Intermediate/ Advance Topic B: International Surveillance



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North Atlantic Treaty Organization Jackson Gillard

Intermediate/ Advance



Topic B: International Surveillance

Introduction

NATO and the United Nations:

The North Atlantic Treaty Organization (NATO) is an intergovernmental military alliance based on the North Atlantic Treaty which was signed on 4 April 1949. The organization constitutes a system of collective defense whereby its 28 member states agree to mutual defense in response to an attack by any external party. All member states are responsible with the aid of other NATO nations.



National Security Agency (NSA):c:\users\2015149\documents\arthur wu\'s directory\appleby college\g 11\model united nations\acmun ix logo.png

The National Security Agency (NSA) is the main producer and manger of signals intelligence for the United States government and is estimated to be one of the largest of U.S. intelligence organizations in terms of personnel and budget. The NSA operates under the jurisdiction of the Department of Defense and reports to the Director of National Intelligence. The NSA is tasked with the global monitoring collection decoding, translation, and analysis of information and data for foreign intelligence and counterintelligence purposes. The NSA is also responsible for the protection of U.S. government communications and information systems. Unlike the Defense Intelligence Agency (DIA) and the Central Intelligence Agency (CIA), the NSA mainly focuses on National and internal affairs rather than international affairs.



file:national security agency.svg

Background

Defining Terms:

International: existing, occurring or carried on between two or more nations (adj). Relations between two different Nations, ex: NATO is an international organization consisting of different Nations which have relations with other Nations.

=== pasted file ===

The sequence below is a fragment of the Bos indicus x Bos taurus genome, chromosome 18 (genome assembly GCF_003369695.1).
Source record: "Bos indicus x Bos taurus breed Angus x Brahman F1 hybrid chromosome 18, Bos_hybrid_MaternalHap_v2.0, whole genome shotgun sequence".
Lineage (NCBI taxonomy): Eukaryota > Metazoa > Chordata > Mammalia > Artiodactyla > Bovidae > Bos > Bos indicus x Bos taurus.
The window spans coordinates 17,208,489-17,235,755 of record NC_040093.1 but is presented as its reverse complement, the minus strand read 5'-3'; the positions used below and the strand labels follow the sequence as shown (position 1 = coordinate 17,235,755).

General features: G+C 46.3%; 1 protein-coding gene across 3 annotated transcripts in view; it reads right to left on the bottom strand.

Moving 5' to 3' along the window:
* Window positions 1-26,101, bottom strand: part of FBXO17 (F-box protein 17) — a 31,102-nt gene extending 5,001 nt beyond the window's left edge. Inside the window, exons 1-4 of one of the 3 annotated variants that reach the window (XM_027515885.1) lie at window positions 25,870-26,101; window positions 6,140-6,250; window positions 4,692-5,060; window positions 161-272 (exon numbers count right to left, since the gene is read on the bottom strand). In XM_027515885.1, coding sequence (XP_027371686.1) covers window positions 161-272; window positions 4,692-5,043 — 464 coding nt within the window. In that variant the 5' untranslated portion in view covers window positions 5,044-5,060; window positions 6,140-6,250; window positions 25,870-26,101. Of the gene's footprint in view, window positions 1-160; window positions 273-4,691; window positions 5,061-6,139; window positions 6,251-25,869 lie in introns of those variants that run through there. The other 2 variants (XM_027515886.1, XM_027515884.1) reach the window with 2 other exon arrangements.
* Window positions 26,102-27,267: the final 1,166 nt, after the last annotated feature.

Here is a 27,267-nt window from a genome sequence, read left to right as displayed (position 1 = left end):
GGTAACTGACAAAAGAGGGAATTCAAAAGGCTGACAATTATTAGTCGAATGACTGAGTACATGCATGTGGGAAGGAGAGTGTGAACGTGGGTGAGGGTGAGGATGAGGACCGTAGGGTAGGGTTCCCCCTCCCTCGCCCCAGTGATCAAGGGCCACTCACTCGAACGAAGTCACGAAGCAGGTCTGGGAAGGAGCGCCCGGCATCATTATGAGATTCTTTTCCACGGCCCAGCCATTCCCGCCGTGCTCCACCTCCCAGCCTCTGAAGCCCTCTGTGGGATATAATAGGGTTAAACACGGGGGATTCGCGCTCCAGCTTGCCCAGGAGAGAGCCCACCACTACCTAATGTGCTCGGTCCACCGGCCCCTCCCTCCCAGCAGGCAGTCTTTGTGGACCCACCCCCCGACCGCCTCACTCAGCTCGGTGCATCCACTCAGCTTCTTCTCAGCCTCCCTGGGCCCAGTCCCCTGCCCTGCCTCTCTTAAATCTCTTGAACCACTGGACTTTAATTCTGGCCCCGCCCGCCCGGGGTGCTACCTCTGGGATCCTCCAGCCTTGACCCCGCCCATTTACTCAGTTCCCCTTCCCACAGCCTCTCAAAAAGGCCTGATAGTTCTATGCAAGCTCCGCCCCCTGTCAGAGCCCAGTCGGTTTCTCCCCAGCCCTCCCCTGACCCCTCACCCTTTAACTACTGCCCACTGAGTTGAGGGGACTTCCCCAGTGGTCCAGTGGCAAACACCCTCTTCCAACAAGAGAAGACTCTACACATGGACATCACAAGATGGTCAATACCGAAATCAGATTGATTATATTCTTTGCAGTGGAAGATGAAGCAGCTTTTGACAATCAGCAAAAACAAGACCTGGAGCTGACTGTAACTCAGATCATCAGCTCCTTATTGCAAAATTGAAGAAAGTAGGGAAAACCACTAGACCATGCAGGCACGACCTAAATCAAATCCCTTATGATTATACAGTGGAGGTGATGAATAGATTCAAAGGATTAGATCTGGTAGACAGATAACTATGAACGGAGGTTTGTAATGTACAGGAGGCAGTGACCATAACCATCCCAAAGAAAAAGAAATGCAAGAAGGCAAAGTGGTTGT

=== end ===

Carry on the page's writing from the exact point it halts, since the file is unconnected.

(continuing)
Surveillance: close observation, the act of carefully watching someone or something, especially in order to prevent or detect a crime. NATO uses surveillance as a means of security and protection of member nations. Surveillance has revealed to have negatives to it as well as it has been criticized for infringing on the privacy of nations both members and non-members of NATO.

History of Global Surveillance:

The origins of global surveillance can be traced back to the late 1940s, after the UKUSA Agreement was jointly enacted by the United Kingdom and the United States, which eventually culminated in the creation of the global surveillance network code-named ECHELON in 1971. Decades later, a multi-year investigation by the European Parliament highlighted the NSA’s role in economic espionage in a report entitled ‘Development of Surveillance Technology and Risk of Abuse of Economic Information in 1999. However for the general public it was a series of internal NSA documents in June 2013 that first revealed the massive extent of the NSA’s spying, both foreign and domestic. Most of these were leaked by an ex-contractor Edward Snowden. Many countries around the world, including Western Allies and NATO members have been targeted by the “Five Eyes”, a strategic alliance of five English speaking democratic countries (3 of which are NATO members (USA, Canada, Britain)).



Issues

  1. International Espionage and Surveillance Alliances within NATO: